Executive Director, IFEX
NOVEMBER 03, 2014 On 13 November 2013, David Rohde published an article entitled “An Epidemic of Journalist Kidnapping”. Under a photograph of James Foley, who had then been missing for a year, the article highlighted the situation in Syria where 30 journalists had been kidnapped or disappeared – half of them Syrian, half of them foreign reporters.
The author was well-positioned to write on this subject. A Pulitzer Prize-winning investigative journalist and author, he was kidnapped by the Taliban in Afghanistan in 2008 and spent 7 months and 10 days in captivity.
Today, a year after Rohde's article went to press, Foley's name has been added to the list of more than 700 journalists since 1992 who have been killed for doing their jobs. In Foley's case as well as others the horror has been compounded by their killers' subsequent use of social media, using the killings as a peculiarly gruesome public relations tool.
Always risky, the situation for reporters covering conflict has worsened in recent years. Where formerly the word “Press' was worn as a protective measure, now it's seen as a bullseye, with militant groups assessing journalists' value as pawns in their power struggles.
Not all journalist kidnappings or murders make international headlines, nor do the majority of deaths take place in war zones. Most of those attacked are local journalists, reporting in their own countries. Those who would bring us the truth, covering crime, conflict or corruption, are increasingly targeted and silenced. But whether it is an ultra violent jihadist group like ISIS, a crime syndicate, or shadowy figures doing the dirty work for corporations or governments, the motives behind attempts to silence the media are clear, and it's equally clear why we cannot allow that to happen.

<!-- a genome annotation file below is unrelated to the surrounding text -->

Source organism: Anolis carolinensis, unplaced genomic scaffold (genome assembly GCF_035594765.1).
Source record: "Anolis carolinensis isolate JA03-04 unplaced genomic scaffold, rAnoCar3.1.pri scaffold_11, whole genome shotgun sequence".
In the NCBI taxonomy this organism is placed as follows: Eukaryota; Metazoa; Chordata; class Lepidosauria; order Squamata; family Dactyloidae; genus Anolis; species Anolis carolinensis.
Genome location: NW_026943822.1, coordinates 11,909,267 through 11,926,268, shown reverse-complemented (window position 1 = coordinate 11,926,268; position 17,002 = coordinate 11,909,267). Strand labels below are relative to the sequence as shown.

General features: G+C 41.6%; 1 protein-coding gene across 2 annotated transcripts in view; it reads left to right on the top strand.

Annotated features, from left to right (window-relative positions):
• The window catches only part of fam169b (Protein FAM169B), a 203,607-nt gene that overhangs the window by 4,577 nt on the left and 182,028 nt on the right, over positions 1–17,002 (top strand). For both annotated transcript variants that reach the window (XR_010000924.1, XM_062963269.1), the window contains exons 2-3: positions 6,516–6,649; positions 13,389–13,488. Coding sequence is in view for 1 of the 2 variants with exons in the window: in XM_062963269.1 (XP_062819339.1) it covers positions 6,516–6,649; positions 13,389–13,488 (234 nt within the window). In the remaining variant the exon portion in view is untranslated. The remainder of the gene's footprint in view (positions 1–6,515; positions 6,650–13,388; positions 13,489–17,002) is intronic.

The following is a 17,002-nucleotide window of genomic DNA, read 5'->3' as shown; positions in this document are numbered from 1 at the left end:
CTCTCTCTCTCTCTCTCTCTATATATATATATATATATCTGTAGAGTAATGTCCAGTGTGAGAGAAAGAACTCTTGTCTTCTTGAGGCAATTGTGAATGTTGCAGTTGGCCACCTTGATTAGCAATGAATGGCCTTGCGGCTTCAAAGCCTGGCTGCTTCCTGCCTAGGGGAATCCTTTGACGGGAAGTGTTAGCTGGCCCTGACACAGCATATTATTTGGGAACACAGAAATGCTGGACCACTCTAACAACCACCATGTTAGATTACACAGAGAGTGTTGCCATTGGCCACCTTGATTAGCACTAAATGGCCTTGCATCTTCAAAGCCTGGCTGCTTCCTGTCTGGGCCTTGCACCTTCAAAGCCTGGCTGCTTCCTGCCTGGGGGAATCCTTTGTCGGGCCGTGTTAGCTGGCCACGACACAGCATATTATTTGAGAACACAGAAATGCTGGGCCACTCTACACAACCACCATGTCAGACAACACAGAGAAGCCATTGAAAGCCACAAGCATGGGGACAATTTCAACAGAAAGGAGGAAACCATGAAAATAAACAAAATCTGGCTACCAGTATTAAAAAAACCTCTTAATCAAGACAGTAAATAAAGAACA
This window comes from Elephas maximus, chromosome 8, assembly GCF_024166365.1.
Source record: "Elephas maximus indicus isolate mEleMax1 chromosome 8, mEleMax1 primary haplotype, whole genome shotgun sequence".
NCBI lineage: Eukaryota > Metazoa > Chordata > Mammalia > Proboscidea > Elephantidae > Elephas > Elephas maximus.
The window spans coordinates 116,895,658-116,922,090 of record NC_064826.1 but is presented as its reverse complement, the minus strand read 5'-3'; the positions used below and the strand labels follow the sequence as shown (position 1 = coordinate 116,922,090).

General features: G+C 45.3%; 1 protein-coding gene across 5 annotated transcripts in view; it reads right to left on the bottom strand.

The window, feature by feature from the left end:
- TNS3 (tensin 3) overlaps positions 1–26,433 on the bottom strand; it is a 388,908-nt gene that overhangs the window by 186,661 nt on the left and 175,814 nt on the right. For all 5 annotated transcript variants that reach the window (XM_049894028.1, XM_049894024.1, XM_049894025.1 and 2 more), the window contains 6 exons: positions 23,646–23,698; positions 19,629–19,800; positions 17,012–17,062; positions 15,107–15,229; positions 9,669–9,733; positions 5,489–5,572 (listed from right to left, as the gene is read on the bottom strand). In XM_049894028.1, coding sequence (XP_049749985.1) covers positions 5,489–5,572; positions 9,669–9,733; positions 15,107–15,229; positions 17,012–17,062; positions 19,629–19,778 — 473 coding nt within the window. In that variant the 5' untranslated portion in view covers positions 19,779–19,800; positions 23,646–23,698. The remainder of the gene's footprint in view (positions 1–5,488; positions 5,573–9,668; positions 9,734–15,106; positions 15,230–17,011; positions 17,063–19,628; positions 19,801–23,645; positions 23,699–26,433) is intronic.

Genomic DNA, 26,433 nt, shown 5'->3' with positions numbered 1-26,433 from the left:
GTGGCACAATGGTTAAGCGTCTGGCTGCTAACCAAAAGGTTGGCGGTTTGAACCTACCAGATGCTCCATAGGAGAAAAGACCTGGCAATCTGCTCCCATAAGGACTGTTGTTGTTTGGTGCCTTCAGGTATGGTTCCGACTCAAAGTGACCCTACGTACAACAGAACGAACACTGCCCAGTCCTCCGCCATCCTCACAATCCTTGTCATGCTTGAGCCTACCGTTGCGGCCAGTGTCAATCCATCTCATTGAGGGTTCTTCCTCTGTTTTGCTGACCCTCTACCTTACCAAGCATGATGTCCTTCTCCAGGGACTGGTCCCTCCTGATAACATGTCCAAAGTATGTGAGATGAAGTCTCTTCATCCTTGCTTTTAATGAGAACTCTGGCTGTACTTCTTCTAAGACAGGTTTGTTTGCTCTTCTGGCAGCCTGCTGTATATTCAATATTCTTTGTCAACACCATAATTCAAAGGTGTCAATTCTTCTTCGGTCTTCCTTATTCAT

This is where impunity comes into the equation. The killers are getting away with it. The reality of systemic impunity for crimes committed against journalists is not in question. According to the latest figures from UNESCO, there have been convictions in fewer than 10% of cases of journalists killed since 2006.
How this climate chills free expression and stifles access to information around the world is known. The impact that suppressing freedom of expression has on the ability to monitor and defend all human rights is undeniable.
Rather than argue these points yet again we want to send out one very clear message: Reducing impunity is an achievable goal.
This year, IFEX's campaign actions aim to turn the heat up on the role of governments in this work. Some are already on board and indeed have been champions of this work. Others need more encouragement.
In the weeks leading up to this Inaugural UN International Day to End Impunity for Crimes Against Journalists, 2 November, we sent letters to all UN missions, calling on governments to do their part – to use UN mechanisms to address the problem of impunity for crimes against journalists in their own countries.
Our focus is on two mechanisms: the UN Plan of Action on the Safety of Journalists and the Issue of Impunity, a multi-stakeholder strategy launched in 2012, and the Biennial UNESCO Director General's Report on the Safety of Journalists and the Danger of Impunity, which tracks and reports on progress in unsolved cases of crimes against journalists. Together they represent a chance to make tangible, lasting progress – to establish safer conditions for journalists and end the climate of impunity for crimes against them.
We want to make sure everyone understands the problem of impunity, how these UN mechanisms work and how they can get involved. To that end, we've produced campaign resources including two fact sheets, an infographic and a map of impunity hot spots around the world.
We know that governments acting alone will never solve the problem. A strong and empowered civil society, a credible and transparent legal system, courageous lawyers, the passionate and unrelenting actions of individuals monitoring violations, spreading awareness, promoting the safety of journalists and demanding justice – will always be at the forefront of the struggle to end impunity.
This year IFEX is using its voice – the voice of more than 90 non-governmental organisations in over 60 countries working to defend and promote freedom of expression – to remind governments of their responsibility and actions they should take – not just in November, but year-round. We vow to hold them accountable. To cut impunity off at the roots, we will be strategic, we will be united, and we will be loud.
If killing journalists is killing the messenger, what message does it send when their killers get away with it? Please join your voice to ours this year, and send out a new message. Demand that your governments do their part to end impunity.
For more information,